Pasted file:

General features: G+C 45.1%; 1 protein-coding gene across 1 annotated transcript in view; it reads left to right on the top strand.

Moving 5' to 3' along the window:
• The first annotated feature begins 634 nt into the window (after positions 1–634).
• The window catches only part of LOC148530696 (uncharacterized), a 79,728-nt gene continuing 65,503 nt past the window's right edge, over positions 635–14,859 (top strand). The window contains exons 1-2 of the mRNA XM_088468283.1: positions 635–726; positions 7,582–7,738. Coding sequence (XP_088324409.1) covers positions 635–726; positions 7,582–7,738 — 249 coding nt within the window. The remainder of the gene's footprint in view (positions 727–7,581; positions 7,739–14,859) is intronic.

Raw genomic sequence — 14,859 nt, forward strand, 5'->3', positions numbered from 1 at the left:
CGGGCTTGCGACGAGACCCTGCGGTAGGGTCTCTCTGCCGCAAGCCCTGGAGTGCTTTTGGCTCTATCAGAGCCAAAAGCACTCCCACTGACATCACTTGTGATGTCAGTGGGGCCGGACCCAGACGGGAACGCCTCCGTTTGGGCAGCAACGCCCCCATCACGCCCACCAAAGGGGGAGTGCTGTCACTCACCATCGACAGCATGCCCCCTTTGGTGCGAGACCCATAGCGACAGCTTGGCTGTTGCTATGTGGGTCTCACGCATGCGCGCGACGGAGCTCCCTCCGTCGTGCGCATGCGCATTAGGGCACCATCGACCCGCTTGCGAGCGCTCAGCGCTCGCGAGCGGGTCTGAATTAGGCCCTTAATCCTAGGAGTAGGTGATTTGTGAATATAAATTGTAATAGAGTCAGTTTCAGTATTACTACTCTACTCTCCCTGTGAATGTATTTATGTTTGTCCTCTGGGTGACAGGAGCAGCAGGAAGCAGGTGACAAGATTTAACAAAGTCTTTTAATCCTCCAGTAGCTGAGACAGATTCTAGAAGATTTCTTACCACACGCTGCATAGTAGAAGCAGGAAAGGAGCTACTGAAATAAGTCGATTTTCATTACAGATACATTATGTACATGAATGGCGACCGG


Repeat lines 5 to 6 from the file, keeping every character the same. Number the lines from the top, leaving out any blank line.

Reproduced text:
Raw genomic sequence — 14,859 nt, forward strand, 5'->3', positions numbered from 1 at the left:
CGGGCTTGCGACGAGACCCTGCGGTAGGGTCTCTCTGCCGCAAGCCCTGGAGTGCTTTTGGCTCTATCAGAGCCAAAAGCACTCCCACTGACATCACTTGTGATGTCAGTGGGGCCGGACCCAGACGGGAACGCCTCCGTTTGGGCAGCAACGCCCCCATCACGCCCACCAAAGGGGGAGTGCTGTCACTCACCATCGACAGCATGCCCCCTTTGGTGCGAGACCCATAGCGACAGCTTGGCTGTTGCTATGTGGGTCTCACGCATGCGCGCGACGGAGCTCCCTCCGTCGTGCGCATGCGCATTAGGGCACCATCGACCCGCTTGCGAGCGCTCAGCGCTCGCGAGCGGGTCTGAATTAGGCCCTTAATCCTAGGAGTAGGTGATTTGTGAATATAAATTGTAATAGAGTCAGTTTCAGTATTACTACTCTACTCTCCCTGTGAATGTATTTATGTTTGTCCTCTGGGTGACAGGAGCAGCAGGAAGCAGGTGACAAGATTTAACAAAGTCTTTTAATCCTCCAGTAGCTGAGACAGATTCTAGAAGATTTCTTACCACACGCTGCATAGTAGAAGCAGGAAAGGAGCTACTGAAATAAGTCGATTTTCATTACAGATACATTATGTACATGAATGGCGACCGG